Growing up under the wings of former 110-game North Melbourne and St Kilda legend John Reeves, there seemed little doubt Justin Reeves would be football mad.
But as his brother, Michael went on to follow in the on-field footsteps to play 63 games for North Melbourne and Fitzroy, Justin forged an arduous path to becoming the Hawthorn Football Club chief executive officer.
Working in the AFL industry since the late 90's in various roles at Channel Seven, News Limited and Foxtel, Reeves then spent eight years at Collingwood working in commercial areas before three and a half years at Geelong.
"I played a lot of junior and local footy but I was always more interested in the business side of it," the Hawks CEO said.
Following the dismissal of then-CEO, Tracey Gaudry 18 months ago due to personal circumstances, the club then reached out to Reeves, despite being entrenched in his work at Geelong and from there a meeting with Hawks president, Jeff Kennett followed.
Quickly and suddenly, Reeves was Hawthorn's CEO and eager to shoot the club in a new on and off-field direction.
Ensuring a quality future for his new AFL side by locking down their coach for the next four years with a majority of high-quality, senior players to follow, the Hawks are about to embark on the biggest project in AFL history, a $130 million training facility in Dingley.
"We are embarking on the biggest project Hawthorn will ever undertake and that's our $100 million, or there-abouts, new facility in the Eastern suburbs of Melbourne.
"That's the biggest AFL club project that any club has ever embarked on so that's a big one for us."
Alongside the building of the boutique facility in Dingley, which is expected to feature three community ovals and six multi-purpose indoor courts, a priority of Reeves' list is one that is high on Tasmania's, renewing the Hawthorn deal that ends in 2021.
"I think it [Hawthorn re-signing] is so important for Tasmania and if Tasmania were to get their own footy team, we'd be a huge supporter of that and we would want to make sure that's a successful team.
"There's no use creating something down here that people didn't support and had no momentum.
"With the long term vision of Tasmania having their own team, we are supportive of and will be the first to congratulate them but until then, we are really proud of what we do here and our connection [to Tasmania] and we would love to continue here until Tasmania is ready or able to have their own team."
It's not just Hawthorn that has grown to love Tasmania however, with Reeves himself growing a personal love for our island state despite an 18-month fling comparing to the Hawks' 19-year commitment.
"Last year I came here 12 times. My wife and I have traveled right down the East Coast, the West Coast and have probably seen more of Tasmania in 18 months than most people do in a life time.
"I honestly could live here. I think it's the most beautiful place and I love coming here.
"No matter what happens in the future with football in Tasmania, it'll be somewhere we'd really love to come back to."
With a possible Tasmanian AFL team and North Melbourne's Hobart deal two of the main oppositions to the Hawks continuing their lengthy partnership with the Apple Isle, Reeves believes the two-team model in the state is working and can continue to work cohesively for Tasmania.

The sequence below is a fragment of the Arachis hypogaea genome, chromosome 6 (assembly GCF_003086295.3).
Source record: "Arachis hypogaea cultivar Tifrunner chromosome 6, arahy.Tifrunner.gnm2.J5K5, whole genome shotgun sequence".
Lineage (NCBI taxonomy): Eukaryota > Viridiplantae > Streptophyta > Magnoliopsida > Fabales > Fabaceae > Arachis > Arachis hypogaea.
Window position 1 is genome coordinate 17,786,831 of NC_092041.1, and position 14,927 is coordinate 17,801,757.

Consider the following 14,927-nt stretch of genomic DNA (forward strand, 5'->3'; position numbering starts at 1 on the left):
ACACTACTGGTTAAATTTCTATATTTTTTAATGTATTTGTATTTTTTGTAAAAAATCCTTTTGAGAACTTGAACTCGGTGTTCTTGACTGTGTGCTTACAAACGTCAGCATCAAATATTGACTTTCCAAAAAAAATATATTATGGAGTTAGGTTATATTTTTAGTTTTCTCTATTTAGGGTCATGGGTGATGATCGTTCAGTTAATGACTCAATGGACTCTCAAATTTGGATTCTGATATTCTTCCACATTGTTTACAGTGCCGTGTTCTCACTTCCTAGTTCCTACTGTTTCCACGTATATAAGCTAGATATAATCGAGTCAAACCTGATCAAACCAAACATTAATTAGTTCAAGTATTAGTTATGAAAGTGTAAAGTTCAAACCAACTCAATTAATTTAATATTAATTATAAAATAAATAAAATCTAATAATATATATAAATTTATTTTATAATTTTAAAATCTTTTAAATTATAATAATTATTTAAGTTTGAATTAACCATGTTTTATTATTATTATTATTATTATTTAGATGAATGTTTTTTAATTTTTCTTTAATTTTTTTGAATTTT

"We think the two-club model works really well. We think North Melbourne do a great job in the South and we support that.
"We aren't interested in going down and taking over from North, we think they do that really well and we think we do a great job up here in Launceston.
"We think that the Tasmanian people actually quite like having a team in the North and a team in the South and we hope we can continue until Tasmania can support their own team."
Whether it be York Park, Aurora Stadium or UTAS Stadium, the Launceston venue has produced a significant home ground advantage for the Hawks as they aimed to make it their home away from home.
Becoming the most successful venue for any AFL team in history to play more than 50 games at one ground, Hawthorn have picked up 47 wins from the 61 games hosted at their alternate home ground, with a win percentage of 77.87%, slightly better than the West Coast Eagles' record at the WACA.
Their impressive record features a 19-win consecutive streak running from round eight, 2012 until round six, 2017, with previous York Park occupant, St Kilda being 75 points too strong for the home favourite.
"What tends to happen with home ground advantages and this clearly is one, although we lost a game last year and don't like to lose too often, is when you invest in the community, you form a stronger bond with the community.
"For visiting teams to come here, and it's been a predominantly Hawthorn-based crowd because they are passionate and keen about supportive Hawthorn, it just helps you.
"To play in a stadium that's predominately your supporters, it just helps the players."
Despite Reeves not being too much of a strong football player himself, his son Ned seems to have picked up the family gene and brings yet another personal connection for the CEO to the Hawthorn Football Club as he joined the Hawks through the new SSP rookie system this year.